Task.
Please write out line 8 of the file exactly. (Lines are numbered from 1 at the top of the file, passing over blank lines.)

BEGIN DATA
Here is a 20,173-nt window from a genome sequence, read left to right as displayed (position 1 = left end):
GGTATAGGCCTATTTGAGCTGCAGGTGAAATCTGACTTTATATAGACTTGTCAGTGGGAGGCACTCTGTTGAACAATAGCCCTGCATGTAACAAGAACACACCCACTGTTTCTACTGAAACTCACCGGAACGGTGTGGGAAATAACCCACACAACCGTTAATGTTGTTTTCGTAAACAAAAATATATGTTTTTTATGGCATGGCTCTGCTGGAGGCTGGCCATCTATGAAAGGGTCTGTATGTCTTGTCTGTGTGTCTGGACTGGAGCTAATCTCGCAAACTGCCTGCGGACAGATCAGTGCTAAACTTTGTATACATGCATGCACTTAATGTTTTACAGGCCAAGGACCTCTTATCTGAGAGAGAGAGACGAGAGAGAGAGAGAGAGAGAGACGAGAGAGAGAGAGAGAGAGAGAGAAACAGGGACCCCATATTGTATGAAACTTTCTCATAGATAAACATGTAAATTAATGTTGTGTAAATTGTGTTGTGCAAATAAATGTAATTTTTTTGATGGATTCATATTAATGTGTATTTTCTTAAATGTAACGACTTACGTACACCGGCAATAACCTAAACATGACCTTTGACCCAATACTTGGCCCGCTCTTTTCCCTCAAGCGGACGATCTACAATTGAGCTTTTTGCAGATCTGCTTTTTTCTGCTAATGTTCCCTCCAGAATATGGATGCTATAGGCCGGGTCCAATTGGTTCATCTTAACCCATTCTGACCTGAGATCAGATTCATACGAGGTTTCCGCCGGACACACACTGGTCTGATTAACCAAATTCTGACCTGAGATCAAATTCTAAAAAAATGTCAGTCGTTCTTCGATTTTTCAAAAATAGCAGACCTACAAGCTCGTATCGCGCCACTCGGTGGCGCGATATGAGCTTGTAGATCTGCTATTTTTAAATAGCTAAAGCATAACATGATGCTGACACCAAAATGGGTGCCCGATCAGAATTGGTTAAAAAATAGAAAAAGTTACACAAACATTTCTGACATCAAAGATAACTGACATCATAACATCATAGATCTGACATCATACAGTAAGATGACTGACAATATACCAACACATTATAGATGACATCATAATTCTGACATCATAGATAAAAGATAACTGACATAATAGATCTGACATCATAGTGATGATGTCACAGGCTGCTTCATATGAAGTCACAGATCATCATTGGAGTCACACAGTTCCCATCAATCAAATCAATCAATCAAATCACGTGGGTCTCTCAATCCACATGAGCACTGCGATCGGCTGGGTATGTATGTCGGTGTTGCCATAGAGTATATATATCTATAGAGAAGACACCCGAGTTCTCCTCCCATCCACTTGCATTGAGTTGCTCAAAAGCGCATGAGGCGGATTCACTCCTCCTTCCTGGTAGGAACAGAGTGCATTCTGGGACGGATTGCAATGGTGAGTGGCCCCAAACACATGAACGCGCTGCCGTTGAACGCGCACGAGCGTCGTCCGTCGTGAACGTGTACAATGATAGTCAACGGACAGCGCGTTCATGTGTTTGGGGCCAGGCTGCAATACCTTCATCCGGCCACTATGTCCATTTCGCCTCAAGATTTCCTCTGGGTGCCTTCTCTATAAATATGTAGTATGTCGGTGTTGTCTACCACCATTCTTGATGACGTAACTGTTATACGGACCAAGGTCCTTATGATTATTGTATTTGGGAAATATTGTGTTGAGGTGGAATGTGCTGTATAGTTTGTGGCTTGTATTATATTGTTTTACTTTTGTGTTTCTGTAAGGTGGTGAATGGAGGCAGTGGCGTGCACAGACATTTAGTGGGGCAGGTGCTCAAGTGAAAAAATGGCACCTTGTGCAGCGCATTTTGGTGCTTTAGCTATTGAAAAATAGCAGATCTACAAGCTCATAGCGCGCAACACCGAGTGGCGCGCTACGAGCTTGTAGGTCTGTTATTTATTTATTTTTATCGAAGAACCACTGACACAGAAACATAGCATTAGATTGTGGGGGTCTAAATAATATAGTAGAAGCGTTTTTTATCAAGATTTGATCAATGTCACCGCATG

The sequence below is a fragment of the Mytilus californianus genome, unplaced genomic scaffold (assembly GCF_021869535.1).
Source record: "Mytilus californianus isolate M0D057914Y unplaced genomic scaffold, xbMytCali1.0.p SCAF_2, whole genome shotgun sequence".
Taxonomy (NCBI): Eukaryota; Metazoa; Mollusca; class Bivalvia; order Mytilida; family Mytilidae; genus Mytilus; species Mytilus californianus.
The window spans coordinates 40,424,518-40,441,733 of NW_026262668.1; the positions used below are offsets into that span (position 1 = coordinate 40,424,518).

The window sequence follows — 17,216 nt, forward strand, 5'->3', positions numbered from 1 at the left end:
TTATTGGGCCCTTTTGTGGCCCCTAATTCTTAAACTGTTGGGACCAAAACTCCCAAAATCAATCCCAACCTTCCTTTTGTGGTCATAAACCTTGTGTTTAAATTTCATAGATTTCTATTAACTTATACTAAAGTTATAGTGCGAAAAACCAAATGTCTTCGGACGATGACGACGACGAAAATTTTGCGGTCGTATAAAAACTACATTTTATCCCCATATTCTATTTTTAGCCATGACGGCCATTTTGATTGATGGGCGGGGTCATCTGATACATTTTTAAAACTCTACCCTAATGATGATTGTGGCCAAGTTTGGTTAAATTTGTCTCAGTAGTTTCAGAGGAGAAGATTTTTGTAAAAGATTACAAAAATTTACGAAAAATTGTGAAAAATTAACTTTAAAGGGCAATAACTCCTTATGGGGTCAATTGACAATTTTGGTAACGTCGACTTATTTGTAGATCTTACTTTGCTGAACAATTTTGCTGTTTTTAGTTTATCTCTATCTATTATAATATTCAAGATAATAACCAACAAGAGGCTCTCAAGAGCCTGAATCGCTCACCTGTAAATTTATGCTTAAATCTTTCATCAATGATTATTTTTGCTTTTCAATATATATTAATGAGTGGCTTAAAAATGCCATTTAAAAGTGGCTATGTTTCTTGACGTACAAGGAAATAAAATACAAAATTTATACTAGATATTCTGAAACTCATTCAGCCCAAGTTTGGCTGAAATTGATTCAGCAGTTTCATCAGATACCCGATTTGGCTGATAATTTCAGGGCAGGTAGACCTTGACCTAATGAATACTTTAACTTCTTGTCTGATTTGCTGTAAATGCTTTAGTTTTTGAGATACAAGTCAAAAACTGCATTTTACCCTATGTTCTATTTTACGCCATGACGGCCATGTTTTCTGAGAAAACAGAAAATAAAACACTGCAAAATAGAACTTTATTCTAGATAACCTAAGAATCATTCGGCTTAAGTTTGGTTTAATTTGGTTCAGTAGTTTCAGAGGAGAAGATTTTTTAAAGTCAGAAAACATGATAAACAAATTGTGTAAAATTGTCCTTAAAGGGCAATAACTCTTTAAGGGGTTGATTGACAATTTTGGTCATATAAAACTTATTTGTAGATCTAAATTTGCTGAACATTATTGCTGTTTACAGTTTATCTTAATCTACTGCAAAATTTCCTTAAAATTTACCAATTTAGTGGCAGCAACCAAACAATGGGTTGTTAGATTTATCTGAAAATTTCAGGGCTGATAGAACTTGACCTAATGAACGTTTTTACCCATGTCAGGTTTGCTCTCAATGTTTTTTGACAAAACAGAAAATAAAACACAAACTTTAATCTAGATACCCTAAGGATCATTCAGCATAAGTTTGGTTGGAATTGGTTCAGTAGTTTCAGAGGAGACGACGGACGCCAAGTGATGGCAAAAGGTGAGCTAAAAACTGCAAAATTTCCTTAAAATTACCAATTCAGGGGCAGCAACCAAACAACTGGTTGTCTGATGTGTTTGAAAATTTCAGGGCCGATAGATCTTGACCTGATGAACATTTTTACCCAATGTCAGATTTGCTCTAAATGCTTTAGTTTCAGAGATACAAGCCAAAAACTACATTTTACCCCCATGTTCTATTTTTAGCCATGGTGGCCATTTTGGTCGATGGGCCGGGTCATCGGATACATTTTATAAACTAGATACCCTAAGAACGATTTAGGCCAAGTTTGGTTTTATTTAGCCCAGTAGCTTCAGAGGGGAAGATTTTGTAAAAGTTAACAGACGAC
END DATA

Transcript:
TTATTGGGCCCTTTTGTGGCCCCTAATTCTTAAACTGTTGGGACCAAAACTCCCAAAATCAATCCCAACCTTCCTTTTGTGGTCATAAACCTTGTGTTTAAATTTCATAGATTTCTATTAACTTATACTAAAGTTATAGTGCGAAAAACCAAATGTCTTCGGACGATGACGACGACGAAAATTTTGCGGTCGTATAAAAACTACATTTTATCCCCATATTCTATTTTTAGCCATGACGGCCATTTTGATTGATGGGCGGGGTCATCTGATACATTTTTAAAACTCTACCCTAATGATGATTGTGGCCAAGTTTGGTTAAATTTGTCTCAGTAGTTTCAGAGGAGAAGATTTTTGTAAAAGATTACAAAAATTTACGAAAAATTGTGAAAAATTAACTTTAAAGGGCAATAACTCCTTATGGGGTCAATTGACAATTTTGGTAACGTCGACTTATTTGTAGATCTTACTTTGCTGAACAATTTTGCTGTTTTTAGTTTATCTCTATCTATTATAATATTCAAGATAATAACCAACAAGAGGCTCTCAAGAGCCTGAATCGCTCACCTGTAAATTTATGCTTAAATCTTTCATCAATGATTATTTTTGCTTTTCAATATATATTAATGAGTGGCTTAAAAATGCCATTTAAAAGTGGCTATGTTTCTTGACGTACAAGGAAATAAAATACAAAATTTATACTAGATATTCTGAAACTCATTCAGCCCAAGTTTGGCTGAAATTGATTCAGCAGTTTCATCAGATACCCGATTTGGCTGATAATTTCAGGGCAGGTAGACCTTGACCTAATGAATACTTTAACTTCTTGTCTGATTTGCTGTAAATGCTTTAGTTTTTGAGATACAAGTCAAAAACTGCATTTTACCCTATGTTCTATTTTACGCCATGACGGCCATGTTTTCTGAGAAAACAGAAAATAAAACACTGCAAAATAGAACTTTATTCTAGATAACCTAAGAATCATTCGGCTTAAGTTTGGTTTAATTTGGTTCAGTAGTTTCAGAGGAGAAGATTTTTTAAAGTCAGAAAACATGATAAACAAATTGTGTAAAATTGTCCTTAAAGGGCAATAACTCTTTAAGGGGTTGATTGACAATTTTGGTCATATAAAACTTATTTGTAGATCTAAATTTGCTGAACATTATTGCTGTTTACAGTTTATCTTAATCTACTGCAAAATTTCCTTAAAATTTACCAATTTAGTGGCAGCAACCAAACAATGGGTTGTTAGATTTATCTGAAAATTTCAGGGCTGATAGAACTTGACCTAATGAACGTTTTTACCCATGTCAGGTTTGCTCTCAATGTTTTTTGACAAAACAGAAAATAAAACACAAACTTTAATCTAGATACCCTAAGGATCATTCAGCATAAGTTTGGTTGGAATTGGTTCAGTAGTTTCAGAGGAGACGACGGACGCCAAGTGATGGCAAAAGGTGAGCTAAAAACTGCAAAATTTCCTTAAAATTACCAATTCAGGGGCAGCAACCAAACAACTGGTTGTCTGATGTGTTTGAAAATTTCAGGGCCGATAGATCTTGACCTGATGAACATTTTTACCCAATGTCAGATTTGCTCTAAATGCTTTAGTTTCAGAGATACAAGCCAAAAACTACATTTTACCCCCATGTTCTATTTTTAGCCATGGTGGCCATTTTGGTCGATGGGCCGGGTCATCGGATACATTTTATAAACTAGATACCCTAAGAACGATTTAGGCCAAGTTTGGTTTTATTTAGCCCAGTAGCTTCAGAGGGGAAGATTTTGTAAAAGTTAACAGACGAC